Background: The coronavirus disease 2019 (COVID-19) pandemic and efforts to contain it have substantially affected the daily lives of most of the world's population. Objective: We describe the impact of the first COVID-19 wave and associated social restrictions on the mental health of a large adult population. Methods: We performed a cohort study nested in a prospective randomized clinical trial, comparing responses during the first COVID-19 wave to previous responses. We calculated the odds ratio (OR) of the population moving up one severity category on validated instruments used to measure stress (PSS-10), anxiety (GAD-7), depression (PHQ-9), and Satisfaction With Life Scale (SWLS). Responses were linked to inpatient and outpatient ICD-10 codes from registries. Models were adjusted for age, sex, comorbidities, and pre-existing diagnoses of mental illness. Results: Of 63,848 invited participants, 42,253 (66%) responded. The median age was 60 (inter-quartile range 53-68) and 19,032 (45%) were male. Responses during the first wave of COVID-19 did not suggest increased stress (OR 0.97; 95% confidence interval [CI], 0.93-1.01; p = 0.28) or anxiety (OR 1.01; 95% CI, 0.96 to 1.05; p = 0.61), but were associated with decreased depression (OR 0.89; 95% CI, 0.85-0.93, p < 0.0001) and increased satisfaction with life (OR 1.12; 95% CI, 1.08-1.16, p < 0.0001). A secondary analysis of repeated measures data showed similar results. Conclusions: Social restrictions were sufficient to contain the pandemic but did not negatively impact validated measures of mental illness or psychiatric well-being. However, responses to individual questions showed signs of fear and stress. This may represent a normal, rather than pathological, population response to a stressful situation. Keywords: COVID-19; mental health; pandemics.
    • Rare SLC13A1 variants associate with intervertebral disc disorder highlighting role of sulfate in disc pathology.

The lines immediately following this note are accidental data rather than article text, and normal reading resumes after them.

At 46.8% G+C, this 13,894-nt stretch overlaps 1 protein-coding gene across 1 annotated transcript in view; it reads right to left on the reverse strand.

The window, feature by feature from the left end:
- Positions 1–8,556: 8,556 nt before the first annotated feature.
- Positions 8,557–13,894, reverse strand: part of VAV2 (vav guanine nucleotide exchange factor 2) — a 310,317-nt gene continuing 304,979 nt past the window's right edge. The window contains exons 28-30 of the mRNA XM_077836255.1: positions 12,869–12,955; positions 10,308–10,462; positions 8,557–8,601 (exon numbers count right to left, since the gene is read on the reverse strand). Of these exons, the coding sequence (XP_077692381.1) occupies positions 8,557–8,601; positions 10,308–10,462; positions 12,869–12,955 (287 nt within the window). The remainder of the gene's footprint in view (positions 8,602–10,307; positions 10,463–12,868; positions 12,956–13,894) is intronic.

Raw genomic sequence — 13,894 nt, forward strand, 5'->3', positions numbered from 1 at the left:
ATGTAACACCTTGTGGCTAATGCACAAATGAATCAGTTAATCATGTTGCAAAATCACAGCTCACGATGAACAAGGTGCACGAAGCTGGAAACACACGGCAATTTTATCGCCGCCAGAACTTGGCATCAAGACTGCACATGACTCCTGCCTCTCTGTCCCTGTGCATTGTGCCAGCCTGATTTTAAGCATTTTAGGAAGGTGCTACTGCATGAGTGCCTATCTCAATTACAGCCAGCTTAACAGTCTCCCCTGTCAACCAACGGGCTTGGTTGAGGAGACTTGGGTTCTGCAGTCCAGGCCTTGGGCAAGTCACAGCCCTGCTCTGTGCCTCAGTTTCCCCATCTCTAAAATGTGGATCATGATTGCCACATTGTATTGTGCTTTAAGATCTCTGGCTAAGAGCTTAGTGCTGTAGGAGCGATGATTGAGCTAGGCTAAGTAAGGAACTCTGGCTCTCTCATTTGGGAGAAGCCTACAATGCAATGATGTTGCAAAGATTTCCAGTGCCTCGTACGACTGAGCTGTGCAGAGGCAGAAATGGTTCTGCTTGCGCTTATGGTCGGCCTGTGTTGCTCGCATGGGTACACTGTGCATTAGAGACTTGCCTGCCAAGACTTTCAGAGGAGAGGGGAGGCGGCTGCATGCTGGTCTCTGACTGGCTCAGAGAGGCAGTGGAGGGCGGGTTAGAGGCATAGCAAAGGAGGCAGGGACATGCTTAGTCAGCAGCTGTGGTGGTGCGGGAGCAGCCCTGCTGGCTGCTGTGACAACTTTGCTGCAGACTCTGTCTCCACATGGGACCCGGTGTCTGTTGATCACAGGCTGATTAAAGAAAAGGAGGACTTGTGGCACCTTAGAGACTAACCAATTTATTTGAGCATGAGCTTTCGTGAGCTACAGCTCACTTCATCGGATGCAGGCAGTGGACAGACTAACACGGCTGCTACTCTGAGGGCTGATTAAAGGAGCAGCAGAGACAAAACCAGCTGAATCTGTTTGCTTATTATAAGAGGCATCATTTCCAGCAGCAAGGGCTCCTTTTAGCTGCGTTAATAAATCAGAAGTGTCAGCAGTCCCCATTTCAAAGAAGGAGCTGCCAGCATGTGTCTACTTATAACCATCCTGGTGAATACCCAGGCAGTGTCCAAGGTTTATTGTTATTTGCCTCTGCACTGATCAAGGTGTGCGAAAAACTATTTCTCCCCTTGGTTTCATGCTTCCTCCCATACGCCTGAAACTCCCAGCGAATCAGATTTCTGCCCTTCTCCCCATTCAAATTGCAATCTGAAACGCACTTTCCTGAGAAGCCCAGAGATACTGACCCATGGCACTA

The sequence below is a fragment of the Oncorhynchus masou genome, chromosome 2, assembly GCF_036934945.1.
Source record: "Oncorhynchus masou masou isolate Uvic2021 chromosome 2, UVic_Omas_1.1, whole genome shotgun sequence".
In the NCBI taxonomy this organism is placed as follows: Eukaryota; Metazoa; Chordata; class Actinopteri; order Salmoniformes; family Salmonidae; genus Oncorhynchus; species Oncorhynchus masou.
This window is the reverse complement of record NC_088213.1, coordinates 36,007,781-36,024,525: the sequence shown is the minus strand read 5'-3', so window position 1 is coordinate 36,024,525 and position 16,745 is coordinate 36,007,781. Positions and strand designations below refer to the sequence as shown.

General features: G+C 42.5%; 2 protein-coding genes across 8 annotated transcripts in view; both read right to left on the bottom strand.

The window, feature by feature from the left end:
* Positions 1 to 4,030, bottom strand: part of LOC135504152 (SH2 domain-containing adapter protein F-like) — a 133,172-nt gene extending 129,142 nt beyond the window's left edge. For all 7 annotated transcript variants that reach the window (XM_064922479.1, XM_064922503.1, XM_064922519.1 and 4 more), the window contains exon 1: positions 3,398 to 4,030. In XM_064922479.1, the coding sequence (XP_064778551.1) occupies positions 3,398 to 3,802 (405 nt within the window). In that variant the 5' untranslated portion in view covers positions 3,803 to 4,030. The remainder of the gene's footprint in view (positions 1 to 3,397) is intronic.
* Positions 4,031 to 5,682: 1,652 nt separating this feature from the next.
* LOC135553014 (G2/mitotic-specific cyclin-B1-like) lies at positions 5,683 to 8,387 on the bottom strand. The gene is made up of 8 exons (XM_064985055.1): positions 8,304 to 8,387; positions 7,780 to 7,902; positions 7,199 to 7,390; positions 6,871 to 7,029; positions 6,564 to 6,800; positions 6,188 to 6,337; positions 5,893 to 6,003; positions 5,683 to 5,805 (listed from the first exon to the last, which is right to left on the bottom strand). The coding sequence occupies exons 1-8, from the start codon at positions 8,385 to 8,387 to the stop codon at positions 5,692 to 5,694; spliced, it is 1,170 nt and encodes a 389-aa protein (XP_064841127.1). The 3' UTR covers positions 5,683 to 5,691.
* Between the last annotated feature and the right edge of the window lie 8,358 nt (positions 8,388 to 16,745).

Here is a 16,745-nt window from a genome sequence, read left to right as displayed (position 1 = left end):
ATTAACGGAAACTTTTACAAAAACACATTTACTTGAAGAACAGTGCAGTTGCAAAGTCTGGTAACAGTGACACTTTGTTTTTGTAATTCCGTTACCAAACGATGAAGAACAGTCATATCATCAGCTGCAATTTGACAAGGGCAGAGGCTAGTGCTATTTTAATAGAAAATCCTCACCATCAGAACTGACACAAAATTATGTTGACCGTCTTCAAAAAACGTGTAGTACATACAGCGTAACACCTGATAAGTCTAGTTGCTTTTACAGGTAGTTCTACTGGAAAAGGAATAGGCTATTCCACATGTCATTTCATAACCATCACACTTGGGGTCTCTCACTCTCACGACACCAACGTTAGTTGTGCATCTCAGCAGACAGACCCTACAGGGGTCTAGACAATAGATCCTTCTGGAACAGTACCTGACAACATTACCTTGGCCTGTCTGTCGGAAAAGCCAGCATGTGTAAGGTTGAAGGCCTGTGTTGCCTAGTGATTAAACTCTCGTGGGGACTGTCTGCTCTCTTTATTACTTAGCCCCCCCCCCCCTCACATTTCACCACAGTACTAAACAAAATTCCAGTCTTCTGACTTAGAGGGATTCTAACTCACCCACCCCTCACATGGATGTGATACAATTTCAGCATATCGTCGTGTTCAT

Bjornsdottir, Gyda; Stefansdottir, Lilja; Thorleifsson, Gudmar; Sulem, Patrick; Norland, Kristjan; Ferkingstad, Egil; Oddsson, Asmundur; Zink, Florian; Lund, Sigrun H; Nawaz, Muhammad S; et al. (Nature Publishing Group, 2022-02-02)
      Back pain is a common and debilitating disorder with largely unknown underlying biology. Here we report a genome-wide association study of back pain using diagnoses assigned in clinical practice; dorsalgia (119,100 cases, 909,847 controls) and intervertebral disc disorder (IDD) (58,854 cases, 922,958 controls). We identify 41 variants at 33 loci. The most significant association (ORIDD = 0.92, P = 1.6 × 10-39; ORdorsalgia = 0.92, P = 7.2 × 10-15) is with a 3'UTR variant (rs1871452-T) in CHST3, encoding a sulfotransferase enzyme expressed in intervertebral discs. The largest effects on IDD are conferred by rare (MAF = 0.07 - 0.32%) loss-of-function (LoF) variants in SLC13A1, encoding a sodium-sulfate co-transporter (LoF burden OR = 1.44, P = 3.1 × 10-11); variants that also associate with reduced serum sulfate. Genes implicated by this study are involved in cartilage and bone biology, as well as neurological and inflammatory processes.
    • Universal prediction of cell-cycle position using transfer learning.

      Zheng, Shijie C; Stein-O'Brien, Genevieve; Augustin, Jonathan J; Slosberg, Jared; Carosso, Giovanni A; Winer, Briana; Shin, Gloria; Bjornsson, Hans T; Goff, Loyal A; Hansen, Kasper D; et al. (BioMed Central, 2022-01-31)
      Background: The cell cycle is a highly conserved, continuous process which controls faithful replication and division of cells. Single-cell technologies have enabled increasingly precise measurements of the cell cycle both as a biological process of interest and as a possible confounding factor. Despite its importance and conservation, there is no universally applicable approach to infer position in the cell cycle with high-resolution from single-cell RNA-seq data. Results: Here, we present tricycle, an R/Bioconductor package, to address this challenge by leveraging key features of the biology of the cell cycle, the mathematical properties of principal component analysis of periodic functions, and the use of transfer learning. We estimate a cell-cycle embedding using a fixed reference dataset and project new data into this reference embedding, an approach that overcomes key limitations of learning a dataset-dependent embedding. Tricycle then predicts a cell-specific position in the cell cycle based on the data projection. The accuracy of tricycle compares favorably to gold-standard experimental assays, which generally require specialized measurements in specifically constructed in vitro systems. Using internal controls which are available for any dataset, we show that tricycle predictions generalize to datasets with multiple cell types, across tissues, species, and even sequencing assays. Conclusions: Tricycle generalizes across datasets and is highly scalable and applicable to atlas-level single-cell RNA-seq data. Keywords: Cell cycle; Single-cell RNA-sequencing; Transfer learning.